By Charles King, Pund-IT, Inc. February 21, 2018
Next generation silicon and servers typically represent an apogee for data center-focused vendors. After months or years of development and tens of millions of dollars in investment, new systems make a clear statement about a vendor’s essential capabilities and its ability to push the limits of technical innovation.
Given the sheer cost of such endeavors, it’s no surprise that initial systems are aimed at customers whose need for leading edge performance outweighs normal budgetary concerns. But what happens after that first rush of topline, high-margin sales begins to slow? How do vendors translate and deliver the value of their new solutions to mainstream customers?
Some of those organizations are likely to put new systems through their paces, but others’ computing requirements are decidedly middle of the road or even pedestrian. IBM’s rollout of its newest scale-out Power Systems solutions offers an interesting window into these subjects and is particularly intriguing given the company’s focus on its own POWER9 silicon and other system technologies.
What’s new in POWER9 solutions
First, what upgrades and new features do the new Power Systems boast? Generally speaking, the new solutions offer about 1.5X better overall performance than previous generation POWER8-based servers. Much of that boost is due to the POWER9 SO (scale-out) chips IBM announced in December that drive the new 2-socket and 4-socket configurations.
The new systems support industry DIMMs to enhance the servers’ cost competitiveness (.vs x86-based alternatives), but they do not disappoint on capacity. In fact, the new Power Systems support 2X to 4X more memory than previous POWER8-based servers, and also offer considerably better bandwidth features than past gen solutions. Those include up to 4X increased CPU fabric bandwidth to maximize scalability, increased I/O bandwidth via PCIe GEN4 slots (and a future expansion drawer), 25Gb ports for GPU or OpenCAPI acceleration technologies and integrated support for NVMe Flash devices.
Despite these significant upgrades, the new solutions’ power requirements and form factors are in keeping with past gen Power System solutions. Plus, IBM is utilizing single chip module (SCM—as opposed to dual chip module, or DCM) packaging for all 2- and 4-socket systems. That will reduce software licensing issues common in DCM designs and also lower latency for simpler CPU-to-CPU transfers.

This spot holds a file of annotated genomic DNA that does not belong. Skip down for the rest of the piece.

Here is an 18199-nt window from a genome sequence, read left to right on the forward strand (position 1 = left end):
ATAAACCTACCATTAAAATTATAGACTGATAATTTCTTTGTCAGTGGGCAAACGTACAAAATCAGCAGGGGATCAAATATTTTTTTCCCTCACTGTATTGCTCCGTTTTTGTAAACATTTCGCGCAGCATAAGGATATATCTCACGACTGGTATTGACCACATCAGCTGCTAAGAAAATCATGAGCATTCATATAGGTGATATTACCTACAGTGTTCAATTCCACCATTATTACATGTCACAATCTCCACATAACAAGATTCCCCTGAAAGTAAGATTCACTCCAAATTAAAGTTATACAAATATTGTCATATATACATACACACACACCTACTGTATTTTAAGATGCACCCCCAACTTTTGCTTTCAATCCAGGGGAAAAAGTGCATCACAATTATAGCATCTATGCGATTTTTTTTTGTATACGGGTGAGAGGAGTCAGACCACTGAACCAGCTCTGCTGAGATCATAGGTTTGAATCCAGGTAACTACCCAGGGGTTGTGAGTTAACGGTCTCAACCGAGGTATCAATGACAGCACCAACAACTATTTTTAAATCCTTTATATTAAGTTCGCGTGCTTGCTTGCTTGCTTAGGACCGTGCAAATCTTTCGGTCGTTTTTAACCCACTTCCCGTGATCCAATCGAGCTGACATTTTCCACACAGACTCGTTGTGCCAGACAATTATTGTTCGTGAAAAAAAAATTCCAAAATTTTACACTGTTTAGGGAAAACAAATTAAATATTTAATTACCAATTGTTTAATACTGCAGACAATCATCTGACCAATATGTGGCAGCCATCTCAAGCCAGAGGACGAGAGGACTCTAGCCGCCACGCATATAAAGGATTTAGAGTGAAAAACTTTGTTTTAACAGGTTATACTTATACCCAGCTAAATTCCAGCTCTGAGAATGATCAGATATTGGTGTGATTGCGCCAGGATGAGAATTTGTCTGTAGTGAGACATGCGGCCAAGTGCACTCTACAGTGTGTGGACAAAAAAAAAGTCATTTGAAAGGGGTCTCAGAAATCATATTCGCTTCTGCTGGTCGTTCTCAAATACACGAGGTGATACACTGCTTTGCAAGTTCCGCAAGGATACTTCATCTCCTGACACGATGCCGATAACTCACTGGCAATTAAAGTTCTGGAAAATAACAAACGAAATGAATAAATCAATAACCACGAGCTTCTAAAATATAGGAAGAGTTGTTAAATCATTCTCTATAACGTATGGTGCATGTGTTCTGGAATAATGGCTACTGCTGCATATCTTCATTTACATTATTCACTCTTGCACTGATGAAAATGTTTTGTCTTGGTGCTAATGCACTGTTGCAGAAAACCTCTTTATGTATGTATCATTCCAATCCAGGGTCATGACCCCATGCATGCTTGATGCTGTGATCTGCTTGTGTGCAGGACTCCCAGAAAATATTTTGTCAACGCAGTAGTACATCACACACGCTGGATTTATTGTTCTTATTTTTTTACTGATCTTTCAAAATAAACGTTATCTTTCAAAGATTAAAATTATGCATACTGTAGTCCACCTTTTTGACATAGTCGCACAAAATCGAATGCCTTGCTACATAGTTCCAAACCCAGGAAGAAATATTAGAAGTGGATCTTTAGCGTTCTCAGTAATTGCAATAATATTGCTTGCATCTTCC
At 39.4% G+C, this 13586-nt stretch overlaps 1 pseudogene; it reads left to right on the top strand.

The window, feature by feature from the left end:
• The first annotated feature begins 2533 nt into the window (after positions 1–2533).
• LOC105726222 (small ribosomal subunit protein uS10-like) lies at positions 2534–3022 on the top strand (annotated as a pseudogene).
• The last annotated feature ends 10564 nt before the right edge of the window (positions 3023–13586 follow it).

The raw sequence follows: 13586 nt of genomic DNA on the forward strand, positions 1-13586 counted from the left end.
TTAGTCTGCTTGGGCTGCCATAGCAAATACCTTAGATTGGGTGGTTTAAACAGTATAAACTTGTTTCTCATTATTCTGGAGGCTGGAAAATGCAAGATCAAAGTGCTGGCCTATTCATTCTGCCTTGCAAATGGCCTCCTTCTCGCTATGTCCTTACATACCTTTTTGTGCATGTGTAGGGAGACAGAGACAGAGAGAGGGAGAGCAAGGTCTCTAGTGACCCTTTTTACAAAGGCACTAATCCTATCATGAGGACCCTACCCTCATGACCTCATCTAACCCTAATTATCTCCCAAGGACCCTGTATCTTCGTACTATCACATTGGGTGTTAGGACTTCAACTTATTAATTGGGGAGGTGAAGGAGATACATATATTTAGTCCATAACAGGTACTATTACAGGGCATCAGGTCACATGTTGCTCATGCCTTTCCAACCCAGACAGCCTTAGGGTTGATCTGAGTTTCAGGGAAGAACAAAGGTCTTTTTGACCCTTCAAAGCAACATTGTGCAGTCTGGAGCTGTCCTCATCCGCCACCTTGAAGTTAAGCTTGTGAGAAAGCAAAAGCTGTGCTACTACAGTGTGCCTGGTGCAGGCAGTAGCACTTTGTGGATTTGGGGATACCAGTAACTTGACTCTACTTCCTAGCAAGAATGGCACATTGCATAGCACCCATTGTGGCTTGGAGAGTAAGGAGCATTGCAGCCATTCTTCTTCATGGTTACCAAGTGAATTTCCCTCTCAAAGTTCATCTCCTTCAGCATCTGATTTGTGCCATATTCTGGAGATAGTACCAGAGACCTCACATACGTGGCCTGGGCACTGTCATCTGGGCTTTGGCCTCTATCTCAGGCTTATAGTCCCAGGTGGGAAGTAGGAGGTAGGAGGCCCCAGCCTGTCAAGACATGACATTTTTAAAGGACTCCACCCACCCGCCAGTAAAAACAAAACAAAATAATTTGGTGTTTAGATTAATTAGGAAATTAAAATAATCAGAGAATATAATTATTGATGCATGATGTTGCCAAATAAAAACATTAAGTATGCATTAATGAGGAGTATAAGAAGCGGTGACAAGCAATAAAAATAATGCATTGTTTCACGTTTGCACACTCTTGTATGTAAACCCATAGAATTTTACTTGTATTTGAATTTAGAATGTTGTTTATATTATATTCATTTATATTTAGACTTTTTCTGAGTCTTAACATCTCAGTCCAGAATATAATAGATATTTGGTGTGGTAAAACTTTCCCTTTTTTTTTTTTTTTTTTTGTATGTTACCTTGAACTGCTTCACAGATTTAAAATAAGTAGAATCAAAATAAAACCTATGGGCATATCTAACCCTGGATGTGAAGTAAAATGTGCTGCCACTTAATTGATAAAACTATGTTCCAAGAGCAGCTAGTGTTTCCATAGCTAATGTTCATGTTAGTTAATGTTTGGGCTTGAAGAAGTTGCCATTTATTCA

IBM’s new cloud-enabled Power System solutions
The new Power Systems solutions come in four upgradable models:
- S914 – an entry level single socket 4U system available in both rack and tower designs. Available with 4, 6 or 8 cores, 16 DIMM slots, 1TB of memory, 2 CAPI 2.0 slots and integrated IBM PowerVM virtualization. Operating systems include IBM AIX, IBM i and Linux.
- S924 – an entry level dual socket 4U rack system. Available with 8, 10 or 12 cores, 32 DIMM slots, 4TB of memory, 4 CAPI 2.0 slots and integrated IBM PowerVM virtualization. Operating systems include IBM AIX, IBM i and Linux. IBM notes that the S924 offers considerably more memory capacity than comparable x86-based 2 socket systems.
- S922 – an entry level 1- or 2-socket 2U rack system designed for high density deployments. Available with 4, 8 or 10 cores, 32 DIMM slots, 4TB of memory, 4 CAPI 2.0 slots and integrated IBM PowerVM virtualization. Operating systems include IBM AIX, IBM i and Linux. IBM notes that the S922 leads the industry in memory capacity compared to x86-based 2 socket systems.
- L922 – an entry level 1- or 2-socket 2U rack system designed for high performance/security Linux-only deployments and applications. Available with 4, 8 or 10 cores, 32 DIMM slots, 4TB of memory, 4 CAPI 2.0 slots and integrated IBM PowerVM virtualization. Like the S922, the L922’s 4T of memory footprint leads the industry compared to x86-based 2 socket systems.